Furthermore, the current administration is frantically trying to secure the normalization of relations between Saudi Arabia and Israel. Such a deal would usher in a new security pact, the prospect for Palestinian statehood, and a slew of economic agreements; it would also conveniently translate to a higher chance that Saudi spare capacity would be brought back sooner than later. Everyone wins except for those speculating on a further spike in oil prices. As intimated above, Fort Street’s investment in oil is not tied to politics but to longer-term supply/demand considerations.

Nuclear Energy Update: The US could be on the cusp of a nuclear renaissance. The federal government will provide a $1.5 billion loan to restart a nuclear power plant in Covert, Michigan, following support from the state of Michigan and the Biden administration. It would be the first nuclear power plant to be reopened in the U.S. However, it still needs to obtain the blessing of the US Nuclear Regulatory Commission (NRC), which is anything but guaranteed. It’s instructive to note that President Biden, California Governor Newsom, and Michigan Governor Whitmer are throwing their political weight behind nuclear as part of their energy transition strategies. Perhaps this is a testament to the utter unworkability and unpopularity of a renewables-only approach.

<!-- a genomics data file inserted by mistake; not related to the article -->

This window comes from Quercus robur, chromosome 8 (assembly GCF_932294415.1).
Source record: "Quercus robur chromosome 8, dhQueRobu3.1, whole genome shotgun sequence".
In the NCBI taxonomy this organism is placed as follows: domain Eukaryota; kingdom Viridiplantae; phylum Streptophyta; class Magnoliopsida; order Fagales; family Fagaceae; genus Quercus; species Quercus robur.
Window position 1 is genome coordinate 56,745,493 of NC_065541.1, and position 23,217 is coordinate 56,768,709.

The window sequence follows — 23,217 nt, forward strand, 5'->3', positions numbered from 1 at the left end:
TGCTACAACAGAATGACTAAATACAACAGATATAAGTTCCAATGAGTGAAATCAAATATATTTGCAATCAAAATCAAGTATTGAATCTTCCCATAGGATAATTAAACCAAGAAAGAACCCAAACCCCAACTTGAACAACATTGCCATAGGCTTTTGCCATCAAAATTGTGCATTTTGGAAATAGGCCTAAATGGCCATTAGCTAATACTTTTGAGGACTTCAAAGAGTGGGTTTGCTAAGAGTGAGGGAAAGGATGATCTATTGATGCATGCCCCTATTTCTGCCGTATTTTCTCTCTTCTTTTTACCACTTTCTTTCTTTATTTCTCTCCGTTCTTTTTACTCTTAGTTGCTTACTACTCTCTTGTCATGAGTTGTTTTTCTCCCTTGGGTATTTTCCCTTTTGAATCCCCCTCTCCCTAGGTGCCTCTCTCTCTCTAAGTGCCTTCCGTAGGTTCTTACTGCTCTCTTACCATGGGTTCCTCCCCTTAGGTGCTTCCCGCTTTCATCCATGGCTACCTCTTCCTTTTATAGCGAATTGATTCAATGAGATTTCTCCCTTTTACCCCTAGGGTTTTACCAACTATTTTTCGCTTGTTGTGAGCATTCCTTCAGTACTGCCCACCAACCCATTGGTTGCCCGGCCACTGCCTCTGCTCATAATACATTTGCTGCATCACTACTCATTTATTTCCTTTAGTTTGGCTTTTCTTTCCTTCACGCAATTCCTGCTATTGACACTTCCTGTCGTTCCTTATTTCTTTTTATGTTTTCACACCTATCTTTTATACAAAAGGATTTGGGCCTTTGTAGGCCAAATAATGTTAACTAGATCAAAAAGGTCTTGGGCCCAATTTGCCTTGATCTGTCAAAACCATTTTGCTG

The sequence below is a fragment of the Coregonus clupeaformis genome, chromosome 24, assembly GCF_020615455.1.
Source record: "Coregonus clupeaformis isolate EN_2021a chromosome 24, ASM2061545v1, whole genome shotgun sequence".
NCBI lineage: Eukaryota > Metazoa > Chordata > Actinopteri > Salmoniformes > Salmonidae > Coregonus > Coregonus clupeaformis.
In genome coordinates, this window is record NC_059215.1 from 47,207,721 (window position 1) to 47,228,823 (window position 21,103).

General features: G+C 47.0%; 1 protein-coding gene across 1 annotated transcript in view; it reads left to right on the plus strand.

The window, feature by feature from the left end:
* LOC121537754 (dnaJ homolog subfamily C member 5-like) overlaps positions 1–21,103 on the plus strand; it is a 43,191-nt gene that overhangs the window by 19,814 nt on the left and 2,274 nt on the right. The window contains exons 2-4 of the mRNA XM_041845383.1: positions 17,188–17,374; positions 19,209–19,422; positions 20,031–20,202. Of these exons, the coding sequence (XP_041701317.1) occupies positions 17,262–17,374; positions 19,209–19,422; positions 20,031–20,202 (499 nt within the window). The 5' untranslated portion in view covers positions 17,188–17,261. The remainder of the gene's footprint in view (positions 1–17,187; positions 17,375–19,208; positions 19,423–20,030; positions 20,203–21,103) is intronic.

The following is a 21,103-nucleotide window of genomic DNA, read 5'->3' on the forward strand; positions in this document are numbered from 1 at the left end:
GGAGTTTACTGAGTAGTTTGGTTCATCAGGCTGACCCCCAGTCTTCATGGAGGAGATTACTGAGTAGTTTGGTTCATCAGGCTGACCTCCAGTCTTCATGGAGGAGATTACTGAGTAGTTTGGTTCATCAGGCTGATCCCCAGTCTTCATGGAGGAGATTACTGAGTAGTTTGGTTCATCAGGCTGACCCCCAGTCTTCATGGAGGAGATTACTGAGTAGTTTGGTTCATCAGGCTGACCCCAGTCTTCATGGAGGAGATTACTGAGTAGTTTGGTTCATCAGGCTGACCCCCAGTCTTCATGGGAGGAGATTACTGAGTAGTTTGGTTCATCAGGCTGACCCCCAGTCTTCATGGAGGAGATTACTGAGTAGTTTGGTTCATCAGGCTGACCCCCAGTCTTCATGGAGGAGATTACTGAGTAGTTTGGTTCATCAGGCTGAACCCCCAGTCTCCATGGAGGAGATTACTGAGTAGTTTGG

Palisades Nuclear Power Plant in Michigan – restart your engines?


The argument for owning gold has become more compelling. At Fort Street, we are neither gold bugs nor doomsayers, but we have held an average 5% position since our inception and will probably add more going forward.

Misconceptions about Performance: Gold has actually performed significantly better than popular belief. From 1971 to today, the dollar gold price has returned 7.98% annually. Yes, gold massively underperformed over the last 100 years, but that is simply because it was pegged at $35 before Nixon took the US off the gold standard in 1971.